Within the brain WM, water molecules tend to dissipate more freely along the direction of the axonal fascicles than across them. The diffusion parameters that can be obtained are therefore modulated by the tissue barriers. This directional dependence of diffusivity is called anisotropy [8]. The two main parameters derived from DTI data are the apparent diffusion coefficient (ADC) and the fractional anisotropy (FA). FA reflects the directionality of molecular displacement by diffusion and varies between "0" (isotropic diffusion) and "1" (infinite anisotropic diffusion). ADC reflects the average magnitude of molecular displacement by diffusion; the higher the ADC value [9], the more isotropic the medium. It is possible to obtain 3D maps of brain WM using the DTI technique called tractography, in which a coded color map is overlaid on the images, the color showing the privileged direction of water molecule diffusion [10]. If the direction of the diffusion is from left to right, it is assigned a red color. If the direction is from bottom to top, it is assigned a blue color. Lastly, if the direction of the diffusion is from the posterior to the anterior part, it is assigned a green color. Tractography is a non-invasive technique that is already used as a tool that permits surgical planning in brain tumors [11].

The olfactory sense plays an important role in everyday life. However, neither the anatomy of the olfactory pathway nor its development in child populations have been studied in depth.

Whilst the anatomy of the olfactory structure has previously been investigated using dissection microsurgery [12], the use of magnetic resonance tractography makes it possible to visualize the complicated olfactory system non-invasively.

The olfactory pathway begins with the olfactory receptors embedded in a specialized mucous membrane in the upper part of the nasal cavity [13]. The receptors are bipolar neurons covered with modified, non-motile cyclins, which probably contain the active sites involved in the process of olfactory transduction. Axons from the olfactory receptors enter small nerve bundles that pass through the perforations in the cribriform plate of the ethmoidal bone and enter the olfactory bulbs.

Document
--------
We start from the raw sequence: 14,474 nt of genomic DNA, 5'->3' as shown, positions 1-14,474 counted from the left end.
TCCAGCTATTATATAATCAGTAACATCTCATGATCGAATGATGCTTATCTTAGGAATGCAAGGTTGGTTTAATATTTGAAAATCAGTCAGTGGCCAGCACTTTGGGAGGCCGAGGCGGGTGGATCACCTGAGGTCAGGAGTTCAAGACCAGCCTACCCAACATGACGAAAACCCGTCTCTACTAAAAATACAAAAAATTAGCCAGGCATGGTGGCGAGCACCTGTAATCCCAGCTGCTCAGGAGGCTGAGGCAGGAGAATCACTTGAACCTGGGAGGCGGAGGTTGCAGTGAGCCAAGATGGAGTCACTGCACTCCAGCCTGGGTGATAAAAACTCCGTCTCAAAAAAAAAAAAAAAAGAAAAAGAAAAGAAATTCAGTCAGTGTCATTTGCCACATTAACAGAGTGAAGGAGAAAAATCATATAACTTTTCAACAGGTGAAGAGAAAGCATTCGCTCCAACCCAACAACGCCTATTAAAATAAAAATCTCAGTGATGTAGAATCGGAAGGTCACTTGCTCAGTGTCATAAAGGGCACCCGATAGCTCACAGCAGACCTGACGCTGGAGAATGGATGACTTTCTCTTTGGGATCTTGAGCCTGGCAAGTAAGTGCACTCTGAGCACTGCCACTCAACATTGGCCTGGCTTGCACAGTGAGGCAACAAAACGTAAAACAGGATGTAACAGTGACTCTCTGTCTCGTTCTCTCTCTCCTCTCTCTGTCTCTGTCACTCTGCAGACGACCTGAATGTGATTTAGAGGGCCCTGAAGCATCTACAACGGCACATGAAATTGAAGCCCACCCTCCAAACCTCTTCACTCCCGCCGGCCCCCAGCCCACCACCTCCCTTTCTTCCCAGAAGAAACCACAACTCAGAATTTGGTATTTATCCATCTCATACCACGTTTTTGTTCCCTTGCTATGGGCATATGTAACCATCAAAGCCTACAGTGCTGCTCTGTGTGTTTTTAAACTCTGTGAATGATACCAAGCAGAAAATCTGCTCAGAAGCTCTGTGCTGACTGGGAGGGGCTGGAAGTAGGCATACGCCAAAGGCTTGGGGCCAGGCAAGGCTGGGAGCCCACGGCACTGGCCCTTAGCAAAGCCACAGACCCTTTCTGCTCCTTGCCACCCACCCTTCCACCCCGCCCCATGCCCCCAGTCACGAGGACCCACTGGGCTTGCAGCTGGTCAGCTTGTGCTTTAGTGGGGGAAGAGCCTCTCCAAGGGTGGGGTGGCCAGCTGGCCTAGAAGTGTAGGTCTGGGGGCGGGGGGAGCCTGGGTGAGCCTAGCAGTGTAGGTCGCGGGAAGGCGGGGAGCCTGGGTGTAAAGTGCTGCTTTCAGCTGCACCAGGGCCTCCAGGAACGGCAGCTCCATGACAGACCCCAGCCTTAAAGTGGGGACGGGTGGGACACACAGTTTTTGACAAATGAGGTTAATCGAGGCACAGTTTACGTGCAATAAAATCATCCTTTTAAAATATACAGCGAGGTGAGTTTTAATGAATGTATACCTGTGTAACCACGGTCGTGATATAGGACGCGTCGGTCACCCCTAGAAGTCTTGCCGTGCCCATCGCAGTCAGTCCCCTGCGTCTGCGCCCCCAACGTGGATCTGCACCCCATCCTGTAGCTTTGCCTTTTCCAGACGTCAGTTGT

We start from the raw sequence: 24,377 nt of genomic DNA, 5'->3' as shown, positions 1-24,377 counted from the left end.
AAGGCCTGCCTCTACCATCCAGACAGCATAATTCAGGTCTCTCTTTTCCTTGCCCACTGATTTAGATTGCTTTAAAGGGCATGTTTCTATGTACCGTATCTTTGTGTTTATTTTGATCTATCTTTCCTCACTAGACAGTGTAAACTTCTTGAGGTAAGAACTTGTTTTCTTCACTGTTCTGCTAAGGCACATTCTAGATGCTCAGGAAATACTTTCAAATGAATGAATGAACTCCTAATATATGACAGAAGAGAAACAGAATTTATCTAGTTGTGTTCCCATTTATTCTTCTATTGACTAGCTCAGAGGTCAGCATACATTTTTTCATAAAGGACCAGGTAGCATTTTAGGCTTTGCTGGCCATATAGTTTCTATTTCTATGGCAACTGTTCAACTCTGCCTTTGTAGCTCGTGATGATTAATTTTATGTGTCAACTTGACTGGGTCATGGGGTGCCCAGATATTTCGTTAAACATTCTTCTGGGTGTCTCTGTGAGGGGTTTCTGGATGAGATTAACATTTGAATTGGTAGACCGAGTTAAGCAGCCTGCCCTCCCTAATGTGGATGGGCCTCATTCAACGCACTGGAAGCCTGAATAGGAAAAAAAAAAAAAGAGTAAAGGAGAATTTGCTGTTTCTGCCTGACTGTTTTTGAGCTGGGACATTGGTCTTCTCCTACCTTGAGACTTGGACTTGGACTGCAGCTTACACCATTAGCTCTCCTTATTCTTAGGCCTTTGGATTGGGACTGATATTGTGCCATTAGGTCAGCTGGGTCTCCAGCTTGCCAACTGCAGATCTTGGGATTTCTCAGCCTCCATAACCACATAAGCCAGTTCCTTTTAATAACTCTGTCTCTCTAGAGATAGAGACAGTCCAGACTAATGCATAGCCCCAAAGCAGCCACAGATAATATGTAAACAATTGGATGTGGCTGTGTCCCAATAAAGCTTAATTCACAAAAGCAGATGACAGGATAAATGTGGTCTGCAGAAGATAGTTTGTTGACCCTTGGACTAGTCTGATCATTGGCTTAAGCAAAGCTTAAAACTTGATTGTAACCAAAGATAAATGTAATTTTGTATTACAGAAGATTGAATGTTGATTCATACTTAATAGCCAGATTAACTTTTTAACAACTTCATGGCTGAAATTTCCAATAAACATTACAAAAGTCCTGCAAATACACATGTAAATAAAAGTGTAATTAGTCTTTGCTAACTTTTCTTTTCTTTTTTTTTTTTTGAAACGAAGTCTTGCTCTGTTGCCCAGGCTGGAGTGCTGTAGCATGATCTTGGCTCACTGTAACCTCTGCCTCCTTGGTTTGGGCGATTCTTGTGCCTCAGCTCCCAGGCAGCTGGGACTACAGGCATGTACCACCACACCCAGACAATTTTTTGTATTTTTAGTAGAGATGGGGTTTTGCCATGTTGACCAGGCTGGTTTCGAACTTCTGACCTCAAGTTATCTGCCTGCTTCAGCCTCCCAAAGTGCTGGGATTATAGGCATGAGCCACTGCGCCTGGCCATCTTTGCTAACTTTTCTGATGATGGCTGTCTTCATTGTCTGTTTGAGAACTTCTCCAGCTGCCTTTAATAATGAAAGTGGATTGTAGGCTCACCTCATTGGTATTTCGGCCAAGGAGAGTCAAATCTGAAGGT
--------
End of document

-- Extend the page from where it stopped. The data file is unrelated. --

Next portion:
Olfactory bulbs are found in the ventral aspect of the frontal lobes [14]. The olfactory bulbs and all other parts of the olfactory pathway are telencephalic derivatives. Within the olfactory bulbs, the olfactory nerves synapse in the mitral cells, whose axons project directly into the olfactory cortex.

The olfactory cortex is located at the base of the frontal lobe and medial aspect of the temporal lobe. on which the anterior perforated substance, through which the striated arteries enter the inside of the brain, is superimposed. In the temporal lobe, the olfactory cortex covers the rostral portion of the Para hippocampal gyrus, including a median protuberance known as a single or uncinate gyrus.

From the olfactory cortex, olfactory information is transmitted through the medio dorsal nucleus of the thalamus to the insular and orbitofrontal cortex. The insular cortex, which is buried in the depths of the Sylvian fissure, also receives taste input from the medial part of the Ventral Posterolateral Nucleus (VPM) and is believed to be the site where olfactory and taste information is integrated to produce the sensation known as flavor.

The orbitofrontal cortex at the base of the frontal lobe plays an unknown role in olfactory perception.

The purpose of this study is to characterize the entire white matter tracts corresponding to the olfactory system, and evaluate the differences in diffusion parameters as a function of age in healthy Mexican children.

Materials and Methods


Forty-seven children (ages 6-14 with a standard deviation of ± 2.25) were examined, 17 girls and 30 boys with an average age of 10.32, without any apparent neurological or psychiatric disease. The study was approved by the Ethical and Research Committee of the Hospital Infantil de Mexico, Federico Gomez, and according to the International Principles of the Ethical Treatment of Children in Research.

Obtaining images

Experiments were performed in a 1.5 T Philips Intera Achieva scanner (Philips, Inc., Netherlands) using an 8 channel SENSE head-coil and Gradient Coils NOVA, (Copley 271 Dual, slew rate 80 mT/m/ms, peak amplitude 120 mT/m) covering the entire brain. DTI imaging was performed with an axial EPI sequence with settings TR = 9491s, TE = 75 ms, FOV = 230 mm × 230 mm, matrix 124 × 124, 15 non-collinear directions (b-value 800 s/mm2) with fat suppression. 3D T1 weighted high resolution images were obtained as anatomical reference with the parameters: TR = 25 s, TE = 4.096 s, slice thickness = 1.6 mm, acquisition matrix = 272 × 272, Percent phase field of view = 100, gap = 0.8 mm, flip angle = 30).